New vessel growth in chronic ischemic syndromes is an attractive idea. Fortunately, more than one mechanism exists to create new blood vessels. Angiogenesis is the creation of blood vessels from sprouts off the existing vessels. In contrast, vasculogenesis is the creation of de novo blood vessels by differentiation of new blood cells. Endothelial cell precursors in the bone marrow and circulating in the bloodstream can integrate into developing vessels and contribute to vessel growth in a manner similar to the vasculogenesis of embryonic development. The therapeutic potential of these cells has not been tested, but they can be recruited from bone marrow and may be a means to accelerate endogenous revascularization in patients with ischemia.
MECHANISMS OF ANGIOGENESIS
Angiogenesis occurs by the budding of new blood vessels from existing vessels (Fig. 14.1). Inflammation and hypoxia are the two major stimuli for new vessel growth. Hypoxia regulates angiogenesis predominantly by activating transcription factors, hypoxia-inducible factors (HIF) 1 and 2, which, in turn, activate the angiogenesis gene expression cascades, including vascular endothelial growth factor (VEGF), platelet growth factor, angiopoietin 1 and 2, as well as stromal cell-derived factor 1α. Based on this concept, HIF-1 promotes sprouting of blood vessels and neovascularization by homing of stem cells and enhancing vascular endothelial cell proliferation. HIF-2 mediates vascular maintenance. Inflammation stimulates angiogenesis mainly by the secretion of inflammatory cytokines derived primarily from macrophages. In either of these events, the result is production of VEGF and other potent angiogenic peptides. VEGF interacts with specific receptors on endothelial cells that, in turn, activate pathways to break down the extracellular matrix and stimulate proliferation and migration toward an angiogenic stimulus and recruitment of stem cells, pericytes, and smooth muscle cells to establish the three-dimensional structure of a blood vessel. After making appropriate connections with the vascular system, the newly formed vessel is capable of maintaining blood flow and providing oxygen to the tissue in need.
LEFT HEART CATHETERIZATION
Left heart catheterization is distinct from coronary angiography, which involves the cannulation and interrogation of the coronary arteries. Patients who undergo coronary angiography or right heart catheterization typically also undergo left heart catheterization as part of a comprehensive hemodynamic evaluation. The common indications for left heart catheterization include the evaluation of LV hemodynamics, LV systolic function, cardiomyopathy, valvular disease (e.g., aortic stenosis or mitral regurgitation), and intracardiac shunts (e.g., ventricular septal defects). The absolute contraindications for left heart catheterization include patient refusal, known or suspected LV thrombus, and mechanical prosthetic aortic valves. The relative contraindications for left heart catheterization include active bleeding, severe thrombocytopenia, severe coagulopathy, active infection, severe peripheral vascular disease, pregnancy, and patient inability to cooperate.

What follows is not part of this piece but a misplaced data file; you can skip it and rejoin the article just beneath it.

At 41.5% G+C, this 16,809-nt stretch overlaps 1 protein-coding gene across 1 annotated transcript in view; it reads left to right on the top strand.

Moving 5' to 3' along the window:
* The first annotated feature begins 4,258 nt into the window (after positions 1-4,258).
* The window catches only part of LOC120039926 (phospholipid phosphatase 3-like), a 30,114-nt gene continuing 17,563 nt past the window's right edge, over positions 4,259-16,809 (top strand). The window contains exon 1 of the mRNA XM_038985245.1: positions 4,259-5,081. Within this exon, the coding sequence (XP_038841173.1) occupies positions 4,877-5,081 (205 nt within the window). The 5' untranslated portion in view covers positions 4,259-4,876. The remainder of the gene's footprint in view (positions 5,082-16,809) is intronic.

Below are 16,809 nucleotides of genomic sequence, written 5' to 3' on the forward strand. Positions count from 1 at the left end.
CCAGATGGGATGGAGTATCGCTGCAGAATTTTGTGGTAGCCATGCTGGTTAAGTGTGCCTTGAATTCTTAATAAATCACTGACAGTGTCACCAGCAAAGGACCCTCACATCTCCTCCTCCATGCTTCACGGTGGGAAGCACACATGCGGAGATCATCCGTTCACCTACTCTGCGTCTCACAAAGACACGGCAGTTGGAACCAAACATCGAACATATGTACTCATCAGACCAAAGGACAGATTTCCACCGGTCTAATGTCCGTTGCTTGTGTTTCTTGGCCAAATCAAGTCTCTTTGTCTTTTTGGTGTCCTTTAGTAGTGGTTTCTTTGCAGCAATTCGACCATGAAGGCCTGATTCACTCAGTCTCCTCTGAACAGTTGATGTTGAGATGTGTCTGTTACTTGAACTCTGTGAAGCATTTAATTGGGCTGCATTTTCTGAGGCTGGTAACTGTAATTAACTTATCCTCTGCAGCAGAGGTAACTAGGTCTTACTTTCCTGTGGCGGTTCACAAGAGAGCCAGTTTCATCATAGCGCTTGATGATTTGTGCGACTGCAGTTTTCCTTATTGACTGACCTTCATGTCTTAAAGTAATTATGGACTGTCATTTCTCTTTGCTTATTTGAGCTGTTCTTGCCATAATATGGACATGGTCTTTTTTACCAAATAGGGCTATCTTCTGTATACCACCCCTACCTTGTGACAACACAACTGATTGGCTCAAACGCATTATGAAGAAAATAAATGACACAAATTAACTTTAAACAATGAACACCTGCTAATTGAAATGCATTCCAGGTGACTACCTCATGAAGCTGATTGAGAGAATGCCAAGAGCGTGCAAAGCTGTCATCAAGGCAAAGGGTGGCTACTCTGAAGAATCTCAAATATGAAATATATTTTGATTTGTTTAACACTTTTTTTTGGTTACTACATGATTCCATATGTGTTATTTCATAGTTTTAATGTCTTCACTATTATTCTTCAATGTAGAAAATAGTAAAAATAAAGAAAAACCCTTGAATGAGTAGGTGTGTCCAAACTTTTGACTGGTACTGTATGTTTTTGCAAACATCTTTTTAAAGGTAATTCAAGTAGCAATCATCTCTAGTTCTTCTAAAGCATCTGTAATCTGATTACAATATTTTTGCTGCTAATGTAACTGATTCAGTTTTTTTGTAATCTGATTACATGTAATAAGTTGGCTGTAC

RIGHT HEART CATHETERIZATION
Right heart catheterization generally involves the introduction of a balloon-tipped catheter into the right atrium (RA), right ventricle (RV), and pulmonary artery (PA). The use of an inflatable balloon on the tip enables rapid and safe passage of the catheter through the venous system and right heart chambers; this technique was developed in the 1970s by Dr. Harold Swan, Dr. William Ganz, and colleagues. A PA catheter has a port at the distal tip, a port that is approximately 30 cm proximal from the distal tip, an inflatable balloon at the distal tip, and a thermistor near the distal tip. The distal and proximal ports can be used to transduce pressure, or serve as access for fluids and medications. The balloon can be inflated to temporarily occlude the PA, which allows the distal port to transduce a “wedge” pressure. The thermistor can be used to measure the temperature change of fluid injected into the proximal port; this measurement is used in the calculation of cardiac output. A comprehensive preprocedural evaluation that includes history, physical examination, routine laboratory data, a 12-lead ECG, and a transthoracic echocardiogram can help guide appropriate patient selection, procedural planning, and data interpretation.
DIAGNOSTIC CORONARY ANGIOGRAPHY
The right coronary artery (RCA) arises from the right coronary sinus and runs in the right atrioventricular (AV) groove (Fig. 12.1). The conus artery is typically the first branch that arises from the RCA and supplies the right ventricular outflow tract. The sinoatrial nodal and AV nodal branches also arise from the RCA and supply the sinus node and the AV node, respectively. Marginal branches usually arise from the mid-RCA and supply the right ventricular wall. The distal RCA gives rise to right posterolateral branches and the posterior descending artery (PDA) in 85% of cases (defined as right dominance). The PDA arises from the left circumflex (LCX) in 8% of cases (defined as left dominance), and from both the RCA and LCX in 7% of cases (defined as co-dominance). The PDA runs in the posterior interventricular groove and supplies the posterior aspect of the interventricular septum.